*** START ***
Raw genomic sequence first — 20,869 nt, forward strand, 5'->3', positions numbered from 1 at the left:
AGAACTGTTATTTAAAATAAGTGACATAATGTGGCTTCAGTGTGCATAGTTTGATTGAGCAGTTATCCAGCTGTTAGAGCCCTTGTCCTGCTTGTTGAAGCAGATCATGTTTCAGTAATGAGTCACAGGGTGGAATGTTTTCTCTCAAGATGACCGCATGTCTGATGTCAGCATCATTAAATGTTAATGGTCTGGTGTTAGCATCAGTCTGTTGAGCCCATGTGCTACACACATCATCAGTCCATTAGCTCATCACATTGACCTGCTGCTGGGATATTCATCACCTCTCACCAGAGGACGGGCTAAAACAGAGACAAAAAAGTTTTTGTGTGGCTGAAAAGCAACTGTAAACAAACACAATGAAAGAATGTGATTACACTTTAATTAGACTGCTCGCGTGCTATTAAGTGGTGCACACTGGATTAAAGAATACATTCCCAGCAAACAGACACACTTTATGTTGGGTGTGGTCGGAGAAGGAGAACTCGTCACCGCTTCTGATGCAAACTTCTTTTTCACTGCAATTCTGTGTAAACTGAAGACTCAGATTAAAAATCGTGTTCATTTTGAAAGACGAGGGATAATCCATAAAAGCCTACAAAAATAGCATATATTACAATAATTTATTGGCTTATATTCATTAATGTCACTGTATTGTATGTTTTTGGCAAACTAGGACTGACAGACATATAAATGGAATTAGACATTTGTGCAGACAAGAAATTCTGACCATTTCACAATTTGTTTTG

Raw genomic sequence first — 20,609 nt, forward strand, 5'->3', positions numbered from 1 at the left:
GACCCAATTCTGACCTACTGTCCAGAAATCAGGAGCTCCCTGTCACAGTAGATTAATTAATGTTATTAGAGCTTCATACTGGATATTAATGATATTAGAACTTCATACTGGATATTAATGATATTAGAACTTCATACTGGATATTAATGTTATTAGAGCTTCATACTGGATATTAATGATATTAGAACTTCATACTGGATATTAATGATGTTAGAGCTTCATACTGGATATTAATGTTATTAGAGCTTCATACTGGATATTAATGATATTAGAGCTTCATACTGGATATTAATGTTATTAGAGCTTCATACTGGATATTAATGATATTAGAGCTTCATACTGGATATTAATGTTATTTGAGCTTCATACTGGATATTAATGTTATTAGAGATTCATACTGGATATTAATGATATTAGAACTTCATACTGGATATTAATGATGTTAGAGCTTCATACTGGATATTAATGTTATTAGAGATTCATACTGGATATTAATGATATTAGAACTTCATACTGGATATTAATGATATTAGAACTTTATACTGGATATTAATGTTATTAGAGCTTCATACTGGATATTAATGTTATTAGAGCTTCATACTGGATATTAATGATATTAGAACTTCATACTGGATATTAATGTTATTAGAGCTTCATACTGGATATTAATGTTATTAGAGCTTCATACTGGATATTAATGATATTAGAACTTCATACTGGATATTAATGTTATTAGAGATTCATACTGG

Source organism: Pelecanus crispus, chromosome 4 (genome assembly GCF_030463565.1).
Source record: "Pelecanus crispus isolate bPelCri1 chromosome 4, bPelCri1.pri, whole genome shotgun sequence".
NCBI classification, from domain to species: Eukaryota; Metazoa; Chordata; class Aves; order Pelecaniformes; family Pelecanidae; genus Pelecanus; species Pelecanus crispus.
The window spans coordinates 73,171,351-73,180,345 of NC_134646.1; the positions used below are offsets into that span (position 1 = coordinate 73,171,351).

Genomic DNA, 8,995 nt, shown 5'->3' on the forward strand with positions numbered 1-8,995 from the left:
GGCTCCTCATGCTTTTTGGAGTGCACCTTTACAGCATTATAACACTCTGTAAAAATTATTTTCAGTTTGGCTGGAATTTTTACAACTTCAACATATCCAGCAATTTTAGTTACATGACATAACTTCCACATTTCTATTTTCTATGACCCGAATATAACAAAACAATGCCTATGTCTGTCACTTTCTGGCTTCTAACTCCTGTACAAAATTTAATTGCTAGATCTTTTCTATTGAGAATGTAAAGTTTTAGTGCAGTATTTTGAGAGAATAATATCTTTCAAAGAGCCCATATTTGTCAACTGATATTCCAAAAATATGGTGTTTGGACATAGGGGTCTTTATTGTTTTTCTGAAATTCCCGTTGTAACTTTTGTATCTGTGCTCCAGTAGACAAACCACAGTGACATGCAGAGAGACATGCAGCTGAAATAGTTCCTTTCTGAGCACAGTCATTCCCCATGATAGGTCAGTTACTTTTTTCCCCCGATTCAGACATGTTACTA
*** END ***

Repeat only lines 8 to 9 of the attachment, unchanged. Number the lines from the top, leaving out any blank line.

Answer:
The window spans coordinates 73,171,351-73,180,345 of NC_134646.1; the positions used below are offsets into that span (position 1 = coordinate 73,171,351).

Genomic DNA, 8,995 nt, shown 5'->3' on the forward strand with positions numbered 1-8,995 from the left: